Campus Currents

How's That Again?
Using mathematics to improve hearing aids

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UNH hearing aids
Illustration by Hal Mayforth

If you think your boss is picky, it's a good thing you're not a software developer for math professor Kevin Short, whose latest spinoff is using his signal-processing knowledge to develop hearing aids that can mimic, and potentially resolve, the "cocktail party" syndrome.

"If there's a 10-to-minus-8th error in a test case, I'll jump up and down and say no way," he says, exaggerating a bit on his reaction but not on the need for precision. "The mathematics is quite tricky. Everything affects everything else—that's the thing that shocks people."

Short is no stranger to the trickiness of taking mathematical tools from the blackboard to the real world. In 2008 he won a Grammy for his role in the restoration of a 1949 Woody Guthrie recording, which involved using tools from his work in music compression technologies to find patterns within the chaos of a badly deteriorated recording from the days when recordings were made on wire. In 2001, he was behind UNH's first spinoff company, Chaoticom, which used math to improve music compression; the firm became Groove Mobile, a pioneer in downloadable music for cellphones, and was sold to NMS Communications in 2008.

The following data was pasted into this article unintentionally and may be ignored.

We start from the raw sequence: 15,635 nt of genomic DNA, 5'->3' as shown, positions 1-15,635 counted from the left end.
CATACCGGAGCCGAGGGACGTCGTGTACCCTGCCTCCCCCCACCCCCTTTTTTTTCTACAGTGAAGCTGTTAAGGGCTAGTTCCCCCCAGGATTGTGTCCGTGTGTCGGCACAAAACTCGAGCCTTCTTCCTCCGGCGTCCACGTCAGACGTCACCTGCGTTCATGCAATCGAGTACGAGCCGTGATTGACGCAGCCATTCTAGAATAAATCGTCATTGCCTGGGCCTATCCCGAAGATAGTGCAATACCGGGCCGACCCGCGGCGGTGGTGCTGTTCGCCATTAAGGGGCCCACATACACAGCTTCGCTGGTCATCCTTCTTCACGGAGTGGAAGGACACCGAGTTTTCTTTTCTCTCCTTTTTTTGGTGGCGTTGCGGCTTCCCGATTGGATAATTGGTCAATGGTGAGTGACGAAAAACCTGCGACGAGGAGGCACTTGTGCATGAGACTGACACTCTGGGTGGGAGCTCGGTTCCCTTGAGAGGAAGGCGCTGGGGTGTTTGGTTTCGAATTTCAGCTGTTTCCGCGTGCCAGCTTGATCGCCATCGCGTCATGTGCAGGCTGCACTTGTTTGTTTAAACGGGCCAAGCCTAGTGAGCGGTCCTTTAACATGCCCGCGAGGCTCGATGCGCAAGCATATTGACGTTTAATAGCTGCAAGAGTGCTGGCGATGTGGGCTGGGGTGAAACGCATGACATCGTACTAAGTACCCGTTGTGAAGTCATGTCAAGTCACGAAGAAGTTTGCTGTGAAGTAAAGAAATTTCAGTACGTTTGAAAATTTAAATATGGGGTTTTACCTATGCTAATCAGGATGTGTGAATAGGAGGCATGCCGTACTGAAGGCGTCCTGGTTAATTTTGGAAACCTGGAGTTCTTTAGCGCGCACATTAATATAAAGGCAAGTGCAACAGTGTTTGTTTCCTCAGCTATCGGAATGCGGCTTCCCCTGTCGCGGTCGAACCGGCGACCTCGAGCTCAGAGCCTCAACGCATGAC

This summer, local angel investors put $1.3 million behind Setem Technologies, the fifth UNH spinoff. It has licensed some of Short's patents filed through UNH, seeking ways to better sort through the many streams of sound we hear in everyday life. While there's no schedule yet for a product release, the potential market is huge: hearing-aid wearers who want to hear the important sounds, just as our unaided ears can pick out and follow a single conversation amid the babble of a party.

"Super-resolution of frequencies allows me to track what's going on with a signal in such a way that I really get a good mathematical representation of the source," says Short. The key breakthrough came when he realized that with improved signal accuracy, he could spot different sources by plotting the frequency over time.

If signals can be separated, they can be tracked. "We have started testing it in the real world and have been able to do some interesting demos," says Short. "We held a hand-held field recorder at arm's length, walked by a car alarm going off and spoke naturally, and we have been able to separate those signals."

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